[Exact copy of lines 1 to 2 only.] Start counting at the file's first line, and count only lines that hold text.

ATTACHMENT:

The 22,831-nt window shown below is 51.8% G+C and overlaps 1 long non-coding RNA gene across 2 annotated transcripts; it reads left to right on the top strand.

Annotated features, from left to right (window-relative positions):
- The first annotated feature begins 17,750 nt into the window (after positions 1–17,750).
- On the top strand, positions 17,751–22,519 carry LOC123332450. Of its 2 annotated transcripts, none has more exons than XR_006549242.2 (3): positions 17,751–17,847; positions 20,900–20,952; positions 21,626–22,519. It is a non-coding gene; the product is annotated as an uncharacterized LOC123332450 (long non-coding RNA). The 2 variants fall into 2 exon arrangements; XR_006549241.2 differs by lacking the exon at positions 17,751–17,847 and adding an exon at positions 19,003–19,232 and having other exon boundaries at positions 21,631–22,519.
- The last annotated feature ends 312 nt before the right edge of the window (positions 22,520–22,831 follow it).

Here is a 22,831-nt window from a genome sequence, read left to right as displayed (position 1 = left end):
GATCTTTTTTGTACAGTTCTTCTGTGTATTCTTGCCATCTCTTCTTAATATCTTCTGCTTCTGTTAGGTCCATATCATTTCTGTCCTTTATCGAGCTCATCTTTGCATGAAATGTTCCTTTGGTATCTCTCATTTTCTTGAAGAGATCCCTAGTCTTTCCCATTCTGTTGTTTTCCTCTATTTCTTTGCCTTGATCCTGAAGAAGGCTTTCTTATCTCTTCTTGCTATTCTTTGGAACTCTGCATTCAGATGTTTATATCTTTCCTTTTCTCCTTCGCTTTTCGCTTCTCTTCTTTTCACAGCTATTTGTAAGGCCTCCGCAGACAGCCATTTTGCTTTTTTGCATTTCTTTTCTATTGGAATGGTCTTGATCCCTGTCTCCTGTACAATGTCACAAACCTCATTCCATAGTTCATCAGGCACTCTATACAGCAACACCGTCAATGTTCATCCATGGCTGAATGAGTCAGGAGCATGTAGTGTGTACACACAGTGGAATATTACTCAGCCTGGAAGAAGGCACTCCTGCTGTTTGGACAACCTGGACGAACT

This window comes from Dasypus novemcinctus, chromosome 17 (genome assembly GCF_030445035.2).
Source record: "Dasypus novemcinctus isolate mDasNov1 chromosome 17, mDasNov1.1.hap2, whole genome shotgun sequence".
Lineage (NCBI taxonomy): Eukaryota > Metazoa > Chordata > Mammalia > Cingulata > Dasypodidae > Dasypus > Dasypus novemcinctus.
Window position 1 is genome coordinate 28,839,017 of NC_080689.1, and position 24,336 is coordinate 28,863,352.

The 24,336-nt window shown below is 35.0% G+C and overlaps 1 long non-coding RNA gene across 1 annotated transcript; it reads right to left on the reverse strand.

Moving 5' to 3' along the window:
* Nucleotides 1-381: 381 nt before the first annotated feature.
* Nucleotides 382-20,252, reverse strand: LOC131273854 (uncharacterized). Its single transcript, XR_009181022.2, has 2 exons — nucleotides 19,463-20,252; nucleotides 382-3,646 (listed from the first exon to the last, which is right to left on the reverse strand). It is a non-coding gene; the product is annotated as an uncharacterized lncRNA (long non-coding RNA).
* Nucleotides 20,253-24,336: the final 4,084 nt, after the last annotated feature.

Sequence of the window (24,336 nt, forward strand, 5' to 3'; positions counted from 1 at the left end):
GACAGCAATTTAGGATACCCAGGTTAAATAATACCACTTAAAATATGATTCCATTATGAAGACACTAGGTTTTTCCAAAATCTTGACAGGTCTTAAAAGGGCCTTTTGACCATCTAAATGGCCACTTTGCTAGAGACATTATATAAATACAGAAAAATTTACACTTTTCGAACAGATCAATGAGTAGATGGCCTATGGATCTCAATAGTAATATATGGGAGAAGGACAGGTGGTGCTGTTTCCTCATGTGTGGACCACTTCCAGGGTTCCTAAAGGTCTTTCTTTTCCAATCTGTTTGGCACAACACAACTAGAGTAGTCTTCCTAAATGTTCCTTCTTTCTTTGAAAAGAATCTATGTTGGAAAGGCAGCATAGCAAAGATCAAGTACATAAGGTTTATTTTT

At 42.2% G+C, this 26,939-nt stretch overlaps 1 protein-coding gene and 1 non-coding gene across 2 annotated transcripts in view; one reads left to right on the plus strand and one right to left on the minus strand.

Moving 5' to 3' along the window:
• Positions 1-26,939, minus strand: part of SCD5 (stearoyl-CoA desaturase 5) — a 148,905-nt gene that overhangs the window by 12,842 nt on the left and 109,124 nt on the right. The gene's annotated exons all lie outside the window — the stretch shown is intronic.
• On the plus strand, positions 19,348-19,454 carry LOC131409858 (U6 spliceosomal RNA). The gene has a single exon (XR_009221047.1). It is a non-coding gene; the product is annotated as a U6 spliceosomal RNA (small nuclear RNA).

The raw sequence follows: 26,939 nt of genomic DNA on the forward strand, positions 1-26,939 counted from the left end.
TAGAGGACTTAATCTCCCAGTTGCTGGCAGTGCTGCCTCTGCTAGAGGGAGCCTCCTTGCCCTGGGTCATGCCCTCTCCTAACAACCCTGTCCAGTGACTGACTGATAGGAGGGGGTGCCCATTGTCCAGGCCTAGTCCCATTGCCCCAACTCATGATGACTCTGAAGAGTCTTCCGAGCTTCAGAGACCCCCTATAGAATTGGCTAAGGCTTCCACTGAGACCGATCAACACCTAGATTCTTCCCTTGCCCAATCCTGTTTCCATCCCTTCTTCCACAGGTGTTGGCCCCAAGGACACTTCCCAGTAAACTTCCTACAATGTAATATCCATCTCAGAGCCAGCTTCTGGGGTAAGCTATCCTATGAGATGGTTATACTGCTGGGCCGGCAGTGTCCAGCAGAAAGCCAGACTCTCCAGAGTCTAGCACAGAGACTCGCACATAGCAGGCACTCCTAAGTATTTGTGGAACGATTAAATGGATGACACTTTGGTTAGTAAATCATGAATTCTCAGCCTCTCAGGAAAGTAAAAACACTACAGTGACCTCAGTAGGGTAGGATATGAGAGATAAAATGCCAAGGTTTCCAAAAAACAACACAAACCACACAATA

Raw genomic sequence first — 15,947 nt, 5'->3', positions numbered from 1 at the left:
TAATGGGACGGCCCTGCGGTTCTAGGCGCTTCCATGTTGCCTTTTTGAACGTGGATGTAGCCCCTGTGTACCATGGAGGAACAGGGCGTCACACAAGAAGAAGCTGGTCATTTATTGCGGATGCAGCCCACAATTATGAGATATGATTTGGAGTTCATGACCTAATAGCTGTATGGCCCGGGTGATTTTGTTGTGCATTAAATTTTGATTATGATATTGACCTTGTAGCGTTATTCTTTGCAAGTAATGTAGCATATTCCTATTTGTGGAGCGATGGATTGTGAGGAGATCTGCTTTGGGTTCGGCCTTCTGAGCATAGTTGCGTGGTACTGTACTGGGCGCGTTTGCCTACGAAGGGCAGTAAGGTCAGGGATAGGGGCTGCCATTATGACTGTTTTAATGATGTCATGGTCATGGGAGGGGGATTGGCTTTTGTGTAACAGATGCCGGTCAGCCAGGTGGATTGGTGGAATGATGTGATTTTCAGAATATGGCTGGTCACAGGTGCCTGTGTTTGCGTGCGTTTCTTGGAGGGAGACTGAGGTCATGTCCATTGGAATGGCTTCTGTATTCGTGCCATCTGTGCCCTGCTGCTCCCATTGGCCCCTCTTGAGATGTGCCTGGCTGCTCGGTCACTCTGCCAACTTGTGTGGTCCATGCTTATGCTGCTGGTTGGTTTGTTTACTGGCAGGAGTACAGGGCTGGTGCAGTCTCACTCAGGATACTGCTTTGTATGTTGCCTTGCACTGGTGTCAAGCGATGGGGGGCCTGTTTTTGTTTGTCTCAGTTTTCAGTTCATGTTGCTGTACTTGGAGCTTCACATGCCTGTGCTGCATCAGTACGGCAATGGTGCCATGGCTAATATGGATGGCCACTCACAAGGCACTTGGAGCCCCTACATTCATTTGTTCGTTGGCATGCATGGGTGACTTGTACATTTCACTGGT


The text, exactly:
The 22,831-nt window shown below is 51.8% G+C and overlaps 1 long non-coding RNA gene across 2 annotated transcripts; it reads left to right on the top strand.

Annotated features, from left to right (window-relative positions):